Paperback, 288 pages
Published October 11th 2011 by Random House
(First published April 28th 2005)
My shelves: books-i-own, contemporary, read-in-2011, realistic-fiction, young-adult
My rating: 3.5 of 5 stars
Description via Goodreads
A summer of friendship, romance, and songs in major chords. . . .
CHARLIE DUSKIN loves music, and she knows she's good at it. But she only sings when she's alone, on the moonlit porch or in the back room at Old Gus's Secondhand Record and CD Store. Charlie's mom and grandmother have both died, and this summer she's visiting her grandpa in the country, surrounded by ghosts and grieving family, and serving burgers to the local kids at the milk bar. She's got her iPod, her guitar, and all her recording equipment, but she wants more: A friend. A dad who notices her. The chance to show Dave Robbie that she's not entirely unspectacular.
ROSE BUTLER lives next door to Charlie's grandfather and spends her days watching cars pass on the freeway and hanging out with her troublemaker boyfriend. She loves Luke but can't wait to leave their small country town. And she's figured out a way: she's won a scholarship to a science school in the city, and now she has to convince her parents to let her go. This is where Charlie comes in. Charlie, who lives in the city, and whom Rose has ignored for years. Charlie, who just might be Rose's ticket out.
Told in alternating voices and filled with music, friendship, and romance, Charlie and Rose's "little wanting song" is about the kind of longing that begins as a heavy ache but ultimately makes us feel hopeful and wonderfully alive.
I had been quite excited to read this book, but unfortunately it wasn't as good as I thought it could be. I am a massive fan of contemporary/coming of age young adult literature and had high hopes for this book. I did enjoy this book, it was a quick and easy read, but it wasn't as good as had expected it to be. I wasn't truly absorbed until about half way through the book, where I began to feel more knowledgable about the characters. Music isn't particularly my favourite subject either, and this is one main aspect of the book - this did tire me slightly at points.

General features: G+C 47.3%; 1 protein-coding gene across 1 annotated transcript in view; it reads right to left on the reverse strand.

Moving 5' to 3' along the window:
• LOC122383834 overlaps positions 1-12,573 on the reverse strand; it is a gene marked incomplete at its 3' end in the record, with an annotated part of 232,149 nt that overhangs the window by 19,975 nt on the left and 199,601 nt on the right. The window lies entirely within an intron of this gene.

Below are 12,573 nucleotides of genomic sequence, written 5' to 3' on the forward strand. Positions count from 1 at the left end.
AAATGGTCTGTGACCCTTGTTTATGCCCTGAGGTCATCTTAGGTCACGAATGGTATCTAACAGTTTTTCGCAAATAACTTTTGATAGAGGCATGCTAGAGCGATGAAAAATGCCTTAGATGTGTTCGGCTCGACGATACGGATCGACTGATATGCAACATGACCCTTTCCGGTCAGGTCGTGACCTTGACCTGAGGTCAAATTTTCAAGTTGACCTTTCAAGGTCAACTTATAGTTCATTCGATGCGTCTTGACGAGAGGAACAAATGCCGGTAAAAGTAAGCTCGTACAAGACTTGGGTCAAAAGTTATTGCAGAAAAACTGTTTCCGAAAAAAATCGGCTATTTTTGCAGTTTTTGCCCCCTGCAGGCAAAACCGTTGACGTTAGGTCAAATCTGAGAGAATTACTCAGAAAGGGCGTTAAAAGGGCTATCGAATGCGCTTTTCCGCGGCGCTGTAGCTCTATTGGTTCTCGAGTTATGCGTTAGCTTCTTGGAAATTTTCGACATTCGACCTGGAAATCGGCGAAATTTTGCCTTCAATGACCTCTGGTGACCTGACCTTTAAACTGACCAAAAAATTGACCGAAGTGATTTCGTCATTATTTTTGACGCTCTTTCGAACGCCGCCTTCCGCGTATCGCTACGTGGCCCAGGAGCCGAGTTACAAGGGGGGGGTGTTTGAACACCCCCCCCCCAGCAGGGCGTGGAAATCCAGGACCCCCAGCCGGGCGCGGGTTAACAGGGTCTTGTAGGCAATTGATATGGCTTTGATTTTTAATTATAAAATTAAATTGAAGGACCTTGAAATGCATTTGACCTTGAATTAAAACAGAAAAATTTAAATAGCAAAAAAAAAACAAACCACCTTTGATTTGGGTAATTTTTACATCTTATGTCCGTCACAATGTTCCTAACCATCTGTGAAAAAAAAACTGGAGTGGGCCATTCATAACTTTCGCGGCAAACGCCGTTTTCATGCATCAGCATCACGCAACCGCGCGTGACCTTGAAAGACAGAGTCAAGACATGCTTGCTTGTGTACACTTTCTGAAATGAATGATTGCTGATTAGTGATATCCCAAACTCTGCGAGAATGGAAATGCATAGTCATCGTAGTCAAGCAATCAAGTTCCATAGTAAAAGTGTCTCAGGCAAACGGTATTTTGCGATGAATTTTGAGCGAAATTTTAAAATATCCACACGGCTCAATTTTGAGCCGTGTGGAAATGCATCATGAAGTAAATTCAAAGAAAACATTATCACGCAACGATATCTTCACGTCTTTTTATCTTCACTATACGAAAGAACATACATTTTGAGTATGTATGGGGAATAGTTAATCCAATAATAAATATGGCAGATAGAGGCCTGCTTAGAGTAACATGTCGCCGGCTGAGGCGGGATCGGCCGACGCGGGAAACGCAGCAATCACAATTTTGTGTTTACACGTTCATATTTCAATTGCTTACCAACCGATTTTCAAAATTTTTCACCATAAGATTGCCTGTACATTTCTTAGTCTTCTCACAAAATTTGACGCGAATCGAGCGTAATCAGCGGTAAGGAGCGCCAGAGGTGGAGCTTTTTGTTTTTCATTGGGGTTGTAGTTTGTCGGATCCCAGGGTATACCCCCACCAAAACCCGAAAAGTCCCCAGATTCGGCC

A Little Wanting Song follows two protagonists, Charlie and Rose. They are both characters that are reasonably easy to connect with (though I took a little time adjusting to Rose) but there isn't really anything about either of them that I really loved, although they did feel like very real characters. There were quite strong differences between the two in their thoughts and personalities, but their voices were very similar and at points it was a little difficult to differentiate between them. Unfortunately, because of this, the novel was not as brilliant as it could have been. Dave, Charlie's romantic interest and Rose's best friend, is likeable and had potential to be a strong character, but I thought that the romance was a bit too sudden. I simply just did not like Luke, Rose's boyfriend, but it would've been interesting to see why he acted the way he did. I did appreciate how everyone introduced to us did have a particular purpose or impact upon our protagonists lives, and that they also felt very realistic.
The relationships that are developed in this book are the main basis of this book and they are explored well. It was really interesting to see how Charlie and Rose interacted and how their friendship progressed. I enjoyed seeing them both overcome their internal struggles with their families, their past and their present troubles. Charlie, especially, had a lot of issues with her familial relationships, particularly her father, after the death of her mother several years ago. Crowley is talented in getting deep into the emotional states of her characters, it's clear to see, and this is why the book is enjoyable. It did take me a little while to adjust to Crowley's writing style but her writing is simple, yet good. I was surprised with how she made me feel quite strong emotion through certain phrases or paragraphs, rather than through specific events.
This book wasn't particularly remarkable or memorable, but it was enjoyable. It's a simple and quick enough read, but the characters and relationships were surprisingly complex. I will look forward to reading more of Cath Crowley's books in the future, but this one just didn't strike me as great.